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Physiol Behav. 1999 Jan 1-15;65(4-5):769-72.

The influence of olfaction on potentiation and inhibition of ultrasonic vocalization of rat pups.

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  • 1Department of Psychiatry, Columbia College of Physicians and Surgeons, Columbia University, New York State Psychiatric Institute, New York 10032, USA. hns1@columbia.edu

Abstract

Twelve-day-old isolated rat pups reduce their rates of ultrasonic vocalization (USV) when an anesthetized adult is placed into the test cage, whether the adult is their dam or an unfamiliar male. USV rates remain very low even after removal of the male (inhibition). However, after removal of the dam, pups greatly increase their rates of USV over their first isolation period (potentiation). USV potentiation can be induced by either an awake, normally behaving dam or by one that is anesthetized. To test the role of olfaction in inhibition and potentiation, PND12 pups were rendered anosmic via intranasal infusion of 5% zinc sulphate (ZnSO4). Control pups were infused with normal saline. After overnight separation from the dam, the USV and other behaviors of pups were recorded during a 6-min test. Each pup was tested during an initial isolation period and a final isolation period. In the first experiment, an anesthetized adult (dam or unfamiliar male) or no companion was placed in contact with the pup during the middle minute. Anosmia prevented both potentiation and inhibition of USV by passive adult contact. Thus, it seems likely that pups use olfactory discrimination as the basis for these two highly differentiated vocal responses to social stimuli. Results from two additional experiments demonstrate that anosmia does not prevent potentiation when the adult dam is active and interacting with the pup on either postnatal day 12 or 8.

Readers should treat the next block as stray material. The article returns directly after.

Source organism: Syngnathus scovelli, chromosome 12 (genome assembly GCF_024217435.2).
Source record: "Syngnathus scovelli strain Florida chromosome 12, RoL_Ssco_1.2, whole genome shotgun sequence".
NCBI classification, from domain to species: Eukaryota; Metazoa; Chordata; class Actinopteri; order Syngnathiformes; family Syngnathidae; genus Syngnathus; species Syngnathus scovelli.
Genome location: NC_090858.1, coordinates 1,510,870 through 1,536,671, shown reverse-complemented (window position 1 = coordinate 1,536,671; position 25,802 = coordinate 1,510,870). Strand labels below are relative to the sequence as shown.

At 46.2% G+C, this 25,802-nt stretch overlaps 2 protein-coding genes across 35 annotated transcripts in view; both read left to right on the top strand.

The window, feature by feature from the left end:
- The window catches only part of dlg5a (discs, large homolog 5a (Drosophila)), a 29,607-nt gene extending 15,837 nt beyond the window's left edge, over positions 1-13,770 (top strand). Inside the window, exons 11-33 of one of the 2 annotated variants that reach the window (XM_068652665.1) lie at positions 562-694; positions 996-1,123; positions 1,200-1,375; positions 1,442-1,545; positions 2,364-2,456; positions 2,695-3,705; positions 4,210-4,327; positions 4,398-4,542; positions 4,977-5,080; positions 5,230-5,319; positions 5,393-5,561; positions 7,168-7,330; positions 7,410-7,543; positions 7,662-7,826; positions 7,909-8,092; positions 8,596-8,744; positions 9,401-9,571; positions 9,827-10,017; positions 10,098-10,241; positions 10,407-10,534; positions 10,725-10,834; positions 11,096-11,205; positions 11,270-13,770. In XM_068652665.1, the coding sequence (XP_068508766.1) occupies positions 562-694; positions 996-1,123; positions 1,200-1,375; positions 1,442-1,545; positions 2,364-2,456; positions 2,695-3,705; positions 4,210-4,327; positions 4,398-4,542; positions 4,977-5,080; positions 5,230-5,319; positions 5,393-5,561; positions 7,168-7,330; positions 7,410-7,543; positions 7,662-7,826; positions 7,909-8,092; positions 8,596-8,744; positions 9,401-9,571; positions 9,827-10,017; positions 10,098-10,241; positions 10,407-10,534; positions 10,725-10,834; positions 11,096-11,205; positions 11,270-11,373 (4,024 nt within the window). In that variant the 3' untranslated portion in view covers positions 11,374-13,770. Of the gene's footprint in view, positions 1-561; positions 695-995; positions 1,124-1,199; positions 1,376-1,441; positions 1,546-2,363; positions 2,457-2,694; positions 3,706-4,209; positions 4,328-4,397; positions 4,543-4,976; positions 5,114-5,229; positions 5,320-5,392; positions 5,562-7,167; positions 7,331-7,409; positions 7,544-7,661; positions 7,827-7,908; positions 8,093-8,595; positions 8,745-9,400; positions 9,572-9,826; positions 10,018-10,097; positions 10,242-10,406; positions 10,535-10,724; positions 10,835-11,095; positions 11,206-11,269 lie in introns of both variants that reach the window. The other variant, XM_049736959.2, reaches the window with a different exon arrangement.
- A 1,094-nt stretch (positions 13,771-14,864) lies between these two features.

PMID:
10073478
[PubMed - indexed for MEDLINE]
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